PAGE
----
Cash access should be guaranteed and not just left to market forces, says report

The UK’s fractured cash system is in danger of collapsing – and market forces alone cannot be relied upon to ensure that people can continue to access coins and notes – a major review warns.

The findings were made by the Access to Cash Review, which said “cracks in the system are showing” – and bank branch and ATM closures are just the “tip of the iceberg”.

It described the cash system as “on the verge of collapse”.

The review has published final recommendations urging the Government, regulators and banks to act now.

It recommends that a “guarantee of cash access” should be introduced to help the UK avoid sleepwalking into a cashless society – with those providing essential services required to allow consumers to pay by cash.

Cash should be seen as a core part of the UK’s infrastructure and not just a commercial issue, it said.

As the report was released, the Bank of England said it would bring bodies together to develop a new system for wholesale cash distribution that will support the UK in an environment of declining cash volumes.

Sarah John, Chief Cashier, said: “The action we are announcing today will help to support cash as a viable means of payment for those who want to use it.”

The report said: “For consumers, we believe that it is both sensible and commercially viable for the banks and regulators to offer a ‘guarantee’ of cash access.

“In part, they can do this by encouraging innovative ways of accessing cash, rather than just protecting increasingly unviable ATMs or, worse, charging consumers for access.”

The review is funded by cash machine network Link, but is independent from it.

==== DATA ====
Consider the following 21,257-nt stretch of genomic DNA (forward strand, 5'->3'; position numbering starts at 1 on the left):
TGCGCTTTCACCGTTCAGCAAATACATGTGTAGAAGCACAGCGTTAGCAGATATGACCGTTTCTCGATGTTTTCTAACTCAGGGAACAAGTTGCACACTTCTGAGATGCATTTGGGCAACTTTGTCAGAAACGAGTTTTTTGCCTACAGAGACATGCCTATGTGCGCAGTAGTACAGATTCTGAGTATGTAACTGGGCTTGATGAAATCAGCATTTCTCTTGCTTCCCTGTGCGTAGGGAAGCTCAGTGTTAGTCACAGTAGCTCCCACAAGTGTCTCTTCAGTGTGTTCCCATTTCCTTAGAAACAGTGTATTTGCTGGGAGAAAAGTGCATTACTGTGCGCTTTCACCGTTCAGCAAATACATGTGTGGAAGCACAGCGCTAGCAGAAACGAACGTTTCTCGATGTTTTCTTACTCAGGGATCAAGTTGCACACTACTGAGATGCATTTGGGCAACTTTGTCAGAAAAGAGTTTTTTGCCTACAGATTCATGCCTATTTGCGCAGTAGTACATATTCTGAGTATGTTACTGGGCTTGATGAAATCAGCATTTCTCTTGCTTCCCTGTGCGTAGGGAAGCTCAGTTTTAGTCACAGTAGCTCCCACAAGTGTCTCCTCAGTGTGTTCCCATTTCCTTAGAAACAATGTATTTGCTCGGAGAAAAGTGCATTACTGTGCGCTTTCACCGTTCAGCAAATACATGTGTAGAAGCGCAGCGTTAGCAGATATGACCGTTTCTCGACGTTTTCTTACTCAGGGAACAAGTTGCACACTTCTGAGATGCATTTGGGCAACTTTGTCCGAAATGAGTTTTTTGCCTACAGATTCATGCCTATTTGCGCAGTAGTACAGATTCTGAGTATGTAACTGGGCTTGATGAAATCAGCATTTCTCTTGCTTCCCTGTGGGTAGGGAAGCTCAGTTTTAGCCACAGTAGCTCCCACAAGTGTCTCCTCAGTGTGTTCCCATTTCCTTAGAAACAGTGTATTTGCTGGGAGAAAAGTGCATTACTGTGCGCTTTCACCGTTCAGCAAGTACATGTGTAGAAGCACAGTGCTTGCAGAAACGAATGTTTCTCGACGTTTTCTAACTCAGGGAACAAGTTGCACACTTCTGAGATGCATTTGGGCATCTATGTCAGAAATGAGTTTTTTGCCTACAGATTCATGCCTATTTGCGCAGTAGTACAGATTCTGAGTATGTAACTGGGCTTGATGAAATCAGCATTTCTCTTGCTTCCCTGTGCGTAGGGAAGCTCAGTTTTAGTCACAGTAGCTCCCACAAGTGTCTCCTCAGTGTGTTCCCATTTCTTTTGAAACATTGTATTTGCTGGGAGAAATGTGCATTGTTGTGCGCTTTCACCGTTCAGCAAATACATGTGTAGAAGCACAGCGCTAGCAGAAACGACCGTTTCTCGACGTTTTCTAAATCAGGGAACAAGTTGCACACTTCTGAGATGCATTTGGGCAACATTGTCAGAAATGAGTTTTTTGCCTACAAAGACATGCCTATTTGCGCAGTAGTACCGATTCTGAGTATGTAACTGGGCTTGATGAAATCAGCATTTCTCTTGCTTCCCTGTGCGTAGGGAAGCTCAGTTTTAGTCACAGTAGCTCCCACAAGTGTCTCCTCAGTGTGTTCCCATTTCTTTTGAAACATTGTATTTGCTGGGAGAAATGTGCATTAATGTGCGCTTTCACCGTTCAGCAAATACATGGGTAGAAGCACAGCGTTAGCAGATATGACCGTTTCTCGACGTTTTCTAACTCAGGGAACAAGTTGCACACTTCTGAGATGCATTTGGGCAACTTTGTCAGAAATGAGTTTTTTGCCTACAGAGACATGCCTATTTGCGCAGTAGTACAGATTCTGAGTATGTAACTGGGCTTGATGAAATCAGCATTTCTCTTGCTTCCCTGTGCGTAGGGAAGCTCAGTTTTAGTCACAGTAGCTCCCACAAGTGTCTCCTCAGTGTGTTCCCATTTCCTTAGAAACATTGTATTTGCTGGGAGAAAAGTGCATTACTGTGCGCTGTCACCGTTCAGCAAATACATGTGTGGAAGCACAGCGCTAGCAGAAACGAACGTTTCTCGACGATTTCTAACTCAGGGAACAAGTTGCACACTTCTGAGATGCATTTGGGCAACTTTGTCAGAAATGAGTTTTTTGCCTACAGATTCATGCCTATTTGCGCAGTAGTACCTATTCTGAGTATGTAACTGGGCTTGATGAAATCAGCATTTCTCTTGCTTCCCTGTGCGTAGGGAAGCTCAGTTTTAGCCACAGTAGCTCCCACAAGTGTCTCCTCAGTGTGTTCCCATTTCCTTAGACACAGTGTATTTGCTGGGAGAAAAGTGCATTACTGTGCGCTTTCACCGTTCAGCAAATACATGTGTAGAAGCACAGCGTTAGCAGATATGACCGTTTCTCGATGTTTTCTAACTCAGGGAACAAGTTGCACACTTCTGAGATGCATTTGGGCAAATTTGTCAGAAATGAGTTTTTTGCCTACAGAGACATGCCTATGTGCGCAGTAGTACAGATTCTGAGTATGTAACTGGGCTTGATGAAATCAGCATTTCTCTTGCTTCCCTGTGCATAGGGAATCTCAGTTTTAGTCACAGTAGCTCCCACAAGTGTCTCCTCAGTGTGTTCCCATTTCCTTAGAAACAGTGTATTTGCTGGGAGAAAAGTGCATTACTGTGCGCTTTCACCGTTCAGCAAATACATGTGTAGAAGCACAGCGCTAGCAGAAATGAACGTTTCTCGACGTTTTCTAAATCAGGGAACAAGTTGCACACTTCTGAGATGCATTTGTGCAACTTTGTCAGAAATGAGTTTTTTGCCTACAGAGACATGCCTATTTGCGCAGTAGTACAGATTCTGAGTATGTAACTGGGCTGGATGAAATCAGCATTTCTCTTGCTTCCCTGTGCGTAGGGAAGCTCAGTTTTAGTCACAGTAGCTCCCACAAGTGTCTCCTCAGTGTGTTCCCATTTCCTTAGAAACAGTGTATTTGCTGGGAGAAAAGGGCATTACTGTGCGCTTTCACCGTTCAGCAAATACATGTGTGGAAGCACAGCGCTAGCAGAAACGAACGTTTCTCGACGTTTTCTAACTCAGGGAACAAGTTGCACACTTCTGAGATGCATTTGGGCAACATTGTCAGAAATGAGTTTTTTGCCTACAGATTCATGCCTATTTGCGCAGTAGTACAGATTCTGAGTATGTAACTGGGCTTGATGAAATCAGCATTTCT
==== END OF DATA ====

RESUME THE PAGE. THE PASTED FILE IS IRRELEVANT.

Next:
The report said the problem is not just about people being able to withdraw cash – it is also about whether, in future, people will be able to make purchases at places which accept cash payments.

It said the economics of handling and accepting cash could lead to an increasing number of retailers going cashless.

The findings suggest eight million adults would struggle to cope in a cashless society.

Cash is now only used for three in every 10 transactions, down from six in 10 a decade ago and is forecast a fall to as low as one in 10 transactions within the next 15 years.

The report said the shift away from cash towards digital payments is placing “significant strain” on the UK’s cash infrastructure, which costs £5 billion a year to run.

Natalie Ceeney, independent chairwoman of the Access to Cash Review said the dangers of “sleepwalking into a cashless society” mean millions of people could be left out.

She said: “There are worrying signs that our cash system is falling apart.

“ATM and bank branch closures are just the tip of the iceberg, underneath there is a huge infrastructure which is becoming increasingly unviable as cash use declines.”

Nicky Morgan, who chairs the Treasury Select Committee, said: “It’s clear that the hard work for policymakers must start here”.

And Economic Secretary to the Treasury, John Glen, said: “We’re working closely with regulators and the banking industry to ensure that people continue to have real choice over how they spend their money.”

Eric Leenders, managing director, personal finance, UK Finance said: “The industry supports the recommendations in this timely report.”

Chris Hemsley, head of policy for the Payment Systems Regulator, said: “We have been carrying out work in this area to identify longer-term solutions to address this issue.

“We all need a good choice of how to pay.”

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